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Modi turns to old tricks as cash experiment hurts India GDP

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With indicators revealing a difficult end to Prime Minister Narendra Modi's unprecedented cash clampdown, he's turning to time-tested methods to cushion India's economy.

[NEW DELHI] With indicators revealing a difficult end to Prime Minister Narendra Modi's unprecedented cash clampdown, he's turning to time-tested methods to cushion India's economy.

Lawmakers last week cleared about 600 billion rupees (S$12.6 billion) in additional spending for the year through March, which includes a 10 percent increase in a rural jobs program Mr Modi once mocked. Recent growth has been slower than estimated and data due Tuesday are expected to show that inflation slumped below the central bank's target as Mr Modi's move dents demand.

Public spending is needed because the cash ban will hit private investment, said J. Dennis Rajakumar, director of the Mumbai-based think tank EPW Research Foundation. "The employment guarantee program to some extent will help ease the rural crisis that the country is heading toward," he said.

Sustaining commerce in India's cash-based hinterland is crucial for Mr Modi before key state elections next year. Food prices are set to drop as his Nov 8 move to scrap 86 per cent of currency in circulation triggered distress sales of crops.

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Consumer prices probably rose 3.9 per cent in November, according to the median of 32 estimates in a Bloomberg survey of economists before data due later in New Delhi. That would be the slowest pace in 15 months and below the 4 per cent mid-point of the Reserve Bank of India's inflation target.

Governor Urjit Patel kept interest rates unchanged at a six-year-low on Dec 7 and lowered the full-year growth forecast. The Asian Development Bank on Tuesday cut its forecast for India's 2016 gross domestic product expansion to 7 per cent from 7.4 per cent citing weak investment, a slowdown in agriculture and the cash shortages.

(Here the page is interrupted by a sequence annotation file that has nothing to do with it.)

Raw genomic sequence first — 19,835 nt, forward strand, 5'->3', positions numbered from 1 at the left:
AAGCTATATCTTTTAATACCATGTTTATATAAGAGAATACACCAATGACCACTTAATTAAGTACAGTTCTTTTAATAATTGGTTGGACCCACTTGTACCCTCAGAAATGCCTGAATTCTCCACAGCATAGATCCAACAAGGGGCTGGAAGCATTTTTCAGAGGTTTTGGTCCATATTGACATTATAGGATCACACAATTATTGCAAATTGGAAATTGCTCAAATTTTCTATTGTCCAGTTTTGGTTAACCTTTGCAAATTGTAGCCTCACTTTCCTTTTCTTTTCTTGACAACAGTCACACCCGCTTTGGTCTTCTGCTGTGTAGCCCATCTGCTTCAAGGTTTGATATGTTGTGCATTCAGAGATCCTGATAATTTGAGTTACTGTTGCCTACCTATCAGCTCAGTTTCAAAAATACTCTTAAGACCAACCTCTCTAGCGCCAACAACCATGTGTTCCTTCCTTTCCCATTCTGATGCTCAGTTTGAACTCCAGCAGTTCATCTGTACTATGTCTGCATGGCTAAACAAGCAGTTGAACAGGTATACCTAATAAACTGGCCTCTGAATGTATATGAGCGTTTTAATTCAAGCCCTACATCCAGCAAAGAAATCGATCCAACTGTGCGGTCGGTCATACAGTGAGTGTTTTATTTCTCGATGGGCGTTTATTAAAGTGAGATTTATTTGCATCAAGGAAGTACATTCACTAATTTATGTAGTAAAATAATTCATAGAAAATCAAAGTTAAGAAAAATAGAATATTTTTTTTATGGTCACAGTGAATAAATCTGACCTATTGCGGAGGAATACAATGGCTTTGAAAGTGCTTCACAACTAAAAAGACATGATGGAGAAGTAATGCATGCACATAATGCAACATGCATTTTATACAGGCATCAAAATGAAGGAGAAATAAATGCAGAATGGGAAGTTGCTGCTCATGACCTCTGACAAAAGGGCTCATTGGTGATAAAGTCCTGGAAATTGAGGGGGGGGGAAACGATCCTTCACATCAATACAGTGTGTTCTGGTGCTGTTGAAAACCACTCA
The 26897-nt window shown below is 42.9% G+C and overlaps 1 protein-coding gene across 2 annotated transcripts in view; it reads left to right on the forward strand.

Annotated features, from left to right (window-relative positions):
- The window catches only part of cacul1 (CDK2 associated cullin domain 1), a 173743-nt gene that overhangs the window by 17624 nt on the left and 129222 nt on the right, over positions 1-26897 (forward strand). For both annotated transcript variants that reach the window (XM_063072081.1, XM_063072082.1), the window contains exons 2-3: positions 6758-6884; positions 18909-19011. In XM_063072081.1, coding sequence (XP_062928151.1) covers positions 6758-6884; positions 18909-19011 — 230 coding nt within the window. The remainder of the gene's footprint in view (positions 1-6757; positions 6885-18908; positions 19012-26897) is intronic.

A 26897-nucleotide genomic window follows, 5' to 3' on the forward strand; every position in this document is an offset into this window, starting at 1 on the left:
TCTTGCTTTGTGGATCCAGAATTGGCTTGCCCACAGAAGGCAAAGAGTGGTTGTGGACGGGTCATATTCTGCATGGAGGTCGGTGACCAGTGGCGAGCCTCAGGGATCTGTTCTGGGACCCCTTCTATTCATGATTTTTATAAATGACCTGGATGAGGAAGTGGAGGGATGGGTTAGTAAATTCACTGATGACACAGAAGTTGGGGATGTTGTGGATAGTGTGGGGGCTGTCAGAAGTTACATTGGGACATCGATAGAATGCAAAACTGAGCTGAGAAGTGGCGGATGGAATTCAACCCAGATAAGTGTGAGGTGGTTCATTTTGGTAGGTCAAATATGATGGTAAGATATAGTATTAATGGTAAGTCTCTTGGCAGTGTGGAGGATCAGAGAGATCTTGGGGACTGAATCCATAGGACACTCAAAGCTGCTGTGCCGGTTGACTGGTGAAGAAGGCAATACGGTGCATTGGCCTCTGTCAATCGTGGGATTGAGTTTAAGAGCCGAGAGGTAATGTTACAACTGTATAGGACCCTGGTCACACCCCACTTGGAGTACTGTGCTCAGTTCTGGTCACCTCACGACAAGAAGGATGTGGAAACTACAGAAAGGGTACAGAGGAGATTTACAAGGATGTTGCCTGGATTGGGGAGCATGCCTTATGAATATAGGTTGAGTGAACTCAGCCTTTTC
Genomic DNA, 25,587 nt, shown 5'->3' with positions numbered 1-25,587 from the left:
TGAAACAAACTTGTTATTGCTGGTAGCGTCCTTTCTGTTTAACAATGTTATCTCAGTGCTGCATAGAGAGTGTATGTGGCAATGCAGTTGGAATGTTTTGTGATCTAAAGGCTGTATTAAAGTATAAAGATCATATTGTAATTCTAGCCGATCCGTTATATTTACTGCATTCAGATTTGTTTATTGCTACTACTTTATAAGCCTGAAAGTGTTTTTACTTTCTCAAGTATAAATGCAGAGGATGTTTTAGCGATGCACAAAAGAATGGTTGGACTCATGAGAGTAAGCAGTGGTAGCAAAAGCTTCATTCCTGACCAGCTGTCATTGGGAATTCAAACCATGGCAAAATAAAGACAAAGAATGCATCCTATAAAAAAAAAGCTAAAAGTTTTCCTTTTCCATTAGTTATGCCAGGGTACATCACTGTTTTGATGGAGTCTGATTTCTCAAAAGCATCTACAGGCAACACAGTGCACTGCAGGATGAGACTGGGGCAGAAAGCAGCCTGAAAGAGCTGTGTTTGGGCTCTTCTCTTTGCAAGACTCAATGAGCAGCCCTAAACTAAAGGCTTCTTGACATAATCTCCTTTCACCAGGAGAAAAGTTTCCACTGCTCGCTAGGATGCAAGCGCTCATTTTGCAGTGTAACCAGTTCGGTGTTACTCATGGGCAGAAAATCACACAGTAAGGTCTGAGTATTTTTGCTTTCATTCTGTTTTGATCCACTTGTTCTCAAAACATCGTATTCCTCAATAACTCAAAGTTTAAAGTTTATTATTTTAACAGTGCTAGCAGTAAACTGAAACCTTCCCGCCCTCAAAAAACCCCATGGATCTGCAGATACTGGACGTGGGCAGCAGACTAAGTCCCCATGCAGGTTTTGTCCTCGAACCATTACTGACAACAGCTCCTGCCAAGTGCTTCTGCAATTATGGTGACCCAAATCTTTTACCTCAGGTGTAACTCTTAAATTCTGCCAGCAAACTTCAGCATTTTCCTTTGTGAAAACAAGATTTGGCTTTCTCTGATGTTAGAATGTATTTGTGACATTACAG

Sales of two-wheeler vehicles fell 5.9 per cent in November, the first decline since December 2015, according to the Society of Indian Automobile Manufacturers' figures released last week.

Central among Mr Modi's concerns will be the 800 million Indians who live in villages, slowly rebuilding their earnings after back-to-back droughts destroyed crops and trade. His currency clampdown, which was aimed at hurting those with unaccounted cash, may impact these folks instead as they lack adequate access to banks or internet services.

Rural India's support is important if Mr Modi is to win elections in agrarian states including Uttar Pradesh and Punjab next year. He's already pledged to double farmer incomes by 2022 and has raised spending on the rural jobs program twice this year from the 385 billion rupees budgeted.

The latest boost includes 40 billion rupees on the world's largest public works program: the Mahatma Gandhi National Rural Employment Guarantee Act. Another 30 billion rupees will be spent on farm related activities."The government should immediately undertake more rural development programs like building toilets, houses and roads," said Bhagwat Prasad, director of the Akhil Bharatiya Samaj Sewa Sansthan, a support group for the poor in the Bundelkhand region, part of which lies in Uttar Pradesh. "No doubt MGNREGA could be the best option in providing relief to the rural people whose livelihoods have been made insecure by demonetization." 'Mr Modi needs to do more to cushion the economy as the rural jobs program creates fewer jobs than needed, said Jay Shankar, a New Delhi-based economist who's studied India's rural economy. While public spending is needed to boost demand, any new program would take about 1.5 years for implementation, he said.

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